NIDA522131, a new radioligand for imaging extrathalamic nicotinic acetylcholine receptors: In vitro and in vivo evaluation

Svetlana I. Chefer, Olga A. Pavlova, Yi Zhang, D. Bruce Vaupel, Alane S. Kimes, Andrew G. Horti, Elliot Stein, Alexey G. Mukhin

Research output: Contribution to journalArticlepeer-review


A novel radioligand, 6-chloro-3-((2-(S)-azetidinyl)methoxy)-5-(2- fluoropyridin-4-yl)pyridine (NIDA522131), for imaging extrathalamic nicotinic acetylcholine receptors (nAChRs) was characterized in vitro and in vivo using positron emission tomography. The Kd and T1/2 of dissociation of NIDA522131 binding measured at 37°C in vitro were 4.9 ± 0.4 pmol/L and 81 ± 5 min, respectively. The patterns of radioactivity distribution in monkey brain in vivo was similar to that of 2-[18F]fluoro-3-(2(S)-azetidinylmethoxy)pyridine (2FA), a radioligand that has been successfully used in humans, and matched the α 4β2* nAChRs distribution. Comparison between [18F]NIDA522131 and 2FA demonstrated better in vivo binding properties of the new radioligand and substantially greater radioactivity accumulation in brain. Consistent with [18F]NIDA522131 elevated affinity for nAChRs and its increased lipophilicity, both, the total and non-displaceable distribution volumes were substantially higher than those of 2FA. Estimated binding potential values in different brain regions, characterizing the specificity of receptor binding, were 3-4 fold higher for [18F]NIDA522131 than those of 2FA. Pharmacological evaluation in mice demonstrated a toxicity that was comparable to 2FA and is in agreement with a 2300 fold higher affinity at α4β2* versus α3β4* nAChRs. These results suggest that [18F]NIDA522131 is a promising positron emission tomography radioligand for studying extrathalamic nAChR in humans.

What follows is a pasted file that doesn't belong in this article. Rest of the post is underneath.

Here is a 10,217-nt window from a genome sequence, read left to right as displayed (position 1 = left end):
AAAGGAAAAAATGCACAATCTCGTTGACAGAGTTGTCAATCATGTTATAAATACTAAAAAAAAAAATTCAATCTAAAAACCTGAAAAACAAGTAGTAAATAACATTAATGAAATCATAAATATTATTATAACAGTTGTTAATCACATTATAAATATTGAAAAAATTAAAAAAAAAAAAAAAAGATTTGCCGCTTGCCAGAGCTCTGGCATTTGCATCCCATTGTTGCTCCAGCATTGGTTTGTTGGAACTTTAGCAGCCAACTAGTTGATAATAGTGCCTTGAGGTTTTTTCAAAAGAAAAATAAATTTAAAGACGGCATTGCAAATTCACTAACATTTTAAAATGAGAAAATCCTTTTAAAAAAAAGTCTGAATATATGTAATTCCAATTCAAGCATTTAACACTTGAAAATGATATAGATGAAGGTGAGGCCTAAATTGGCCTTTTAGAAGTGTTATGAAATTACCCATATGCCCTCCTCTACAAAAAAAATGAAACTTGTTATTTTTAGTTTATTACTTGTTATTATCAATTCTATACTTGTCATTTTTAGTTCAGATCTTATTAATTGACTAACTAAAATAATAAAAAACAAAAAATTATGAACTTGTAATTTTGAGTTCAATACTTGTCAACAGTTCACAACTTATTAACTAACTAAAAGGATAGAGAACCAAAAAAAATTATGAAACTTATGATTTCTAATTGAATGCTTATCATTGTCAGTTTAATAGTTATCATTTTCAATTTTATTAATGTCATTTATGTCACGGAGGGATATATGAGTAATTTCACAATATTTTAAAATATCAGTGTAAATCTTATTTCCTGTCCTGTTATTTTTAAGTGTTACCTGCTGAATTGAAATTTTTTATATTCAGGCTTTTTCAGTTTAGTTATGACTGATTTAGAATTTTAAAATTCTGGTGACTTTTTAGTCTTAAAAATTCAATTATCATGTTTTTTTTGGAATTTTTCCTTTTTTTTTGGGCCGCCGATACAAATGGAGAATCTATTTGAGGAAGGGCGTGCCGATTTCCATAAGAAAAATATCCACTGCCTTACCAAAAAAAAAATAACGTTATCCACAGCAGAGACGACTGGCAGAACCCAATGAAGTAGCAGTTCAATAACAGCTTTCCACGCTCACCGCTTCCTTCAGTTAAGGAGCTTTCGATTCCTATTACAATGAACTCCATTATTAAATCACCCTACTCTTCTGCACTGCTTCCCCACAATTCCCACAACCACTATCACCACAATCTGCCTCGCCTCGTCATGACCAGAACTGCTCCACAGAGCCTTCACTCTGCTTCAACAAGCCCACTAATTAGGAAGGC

Original languageEnglish (US)
Pages (from-to)306-315
Number of pages10
JournalJournal of Neurochemistry
Issue number2
StatePublished - Jan 2008


  • Nicotinic acetylcholine receptors
  • Positron emission tomography
  • Receptor binding

ASJC Scopus subject areas

  • Biochemistry
  • Cellular and Molecular Neuroscience


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